Secrets to Buying a Used Car


 

What are the secrets to buying a used car? There really aren’t any or at least there shouldn’t be any.

The purchase and sale of a used car is like that of any other transaction. The price the purchaser pays consists of the cost of the item to the seller and the gross profit the seller realizes from the sale. The major difference with a used car is the wealth of information that the customer has available before finalizing the purchase. The internet has made it possible for anyone to establish the reasonable value of a used car and to do comparison shopping from the comfort of his/her own living room. No one needs to enter a car dealership not equipped with enough information to know whether that dealership is really willing to attempt to make a sale in good faith.

Information about the average value of a particular make and model can be obtained from several popular websites such a Kelly Blue Book ( www.kbb.com ), Edmunds ( www.edmunds.com ) and NADA ( nada.com ). Average prices obtained from these sites can vary widely. We recommend NADA as it is one probably used by most dealers as being a consistent source with high reliability. Of course, any of these will only provide an “average” value. Since no car is “average,” a buyer must dig a little deeper. “Give me the Carfax” is not only a catchy slogan but a critical part of any purchase. Knowing the history of a used car can help establish a truer value than reliance on an “average” value.

An additional factor (which is incorporated in the cost to the dealer) depends upon the type of financing the purchaser requires. Perhaps little known is that most transactions where the dealer arranges for the financing costs the dealer money, thereby reducing the profit margin of the whole transaction. That cost can be reduced or eliminated (thereby reducing the final cost) by paying cash for the car or by arranging for one’s own financing, for example, with a credit union.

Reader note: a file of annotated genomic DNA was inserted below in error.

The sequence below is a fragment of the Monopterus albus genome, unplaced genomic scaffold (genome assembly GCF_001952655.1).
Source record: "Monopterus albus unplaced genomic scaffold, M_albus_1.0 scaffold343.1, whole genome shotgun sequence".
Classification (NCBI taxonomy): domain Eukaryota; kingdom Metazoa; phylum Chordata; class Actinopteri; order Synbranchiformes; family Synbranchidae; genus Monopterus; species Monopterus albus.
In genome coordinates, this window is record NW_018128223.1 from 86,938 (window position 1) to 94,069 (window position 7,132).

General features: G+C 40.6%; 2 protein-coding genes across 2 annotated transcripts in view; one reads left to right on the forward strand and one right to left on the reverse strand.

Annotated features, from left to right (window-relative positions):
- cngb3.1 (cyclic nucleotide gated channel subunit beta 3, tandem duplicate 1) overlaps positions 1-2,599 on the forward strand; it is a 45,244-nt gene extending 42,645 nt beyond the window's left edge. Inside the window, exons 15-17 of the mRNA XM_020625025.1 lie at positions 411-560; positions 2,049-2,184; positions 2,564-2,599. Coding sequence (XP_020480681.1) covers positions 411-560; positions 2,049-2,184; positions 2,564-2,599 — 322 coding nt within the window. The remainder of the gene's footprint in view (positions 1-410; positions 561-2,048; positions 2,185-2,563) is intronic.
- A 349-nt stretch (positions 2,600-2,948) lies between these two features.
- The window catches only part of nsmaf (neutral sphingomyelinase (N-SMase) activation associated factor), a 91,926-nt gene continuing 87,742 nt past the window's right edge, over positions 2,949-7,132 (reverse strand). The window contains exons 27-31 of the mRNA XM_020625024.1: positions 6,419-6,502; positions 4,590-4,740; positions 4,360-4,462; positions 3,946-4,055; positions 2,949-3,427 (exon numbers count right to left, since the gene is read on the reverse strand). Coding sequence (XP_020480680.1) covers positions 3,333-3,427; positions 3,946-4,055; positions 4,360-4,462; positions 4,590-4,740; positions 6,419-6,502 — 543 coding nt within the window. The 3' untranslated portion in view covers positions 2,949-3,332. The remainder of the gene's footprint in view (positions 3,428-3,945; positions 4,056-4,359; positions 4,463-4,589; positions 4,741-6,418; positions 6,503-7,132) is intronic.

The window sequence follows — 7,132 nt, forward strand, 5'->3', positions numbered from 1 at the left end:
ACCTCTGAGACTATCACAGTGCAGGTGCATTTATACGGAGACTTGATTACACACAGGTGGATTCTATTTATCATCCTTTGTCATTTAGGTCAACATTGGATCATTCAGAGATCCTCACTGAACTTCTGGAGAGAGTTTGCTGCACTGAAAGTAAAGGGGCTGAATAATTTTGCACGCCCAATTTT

A final “secret” is that dealers get nervous when a vehicle sits on their lots for an extended period of time. “Old inventory,” meaning even latest model cars that have been on the lot beyond the desired number of days, tend to come down in price as each day passes. Sometimes a dealer will even be willing to sell at no profit or small loss a vehicle that has been tying up his investment for a long time. Look for the vehicles with the lowest stock number. You may just find a bargain.

At CarSmart, we encourage you to take advantage of these tips. Compare our prices to the website “averages.” Do comparative shopping with our competitors. If you don’t have access to a computer, come on in and use one of ours. Let us help you find the car of your dream and arrange your best financing. Best of all, buy our old inventory. Please.

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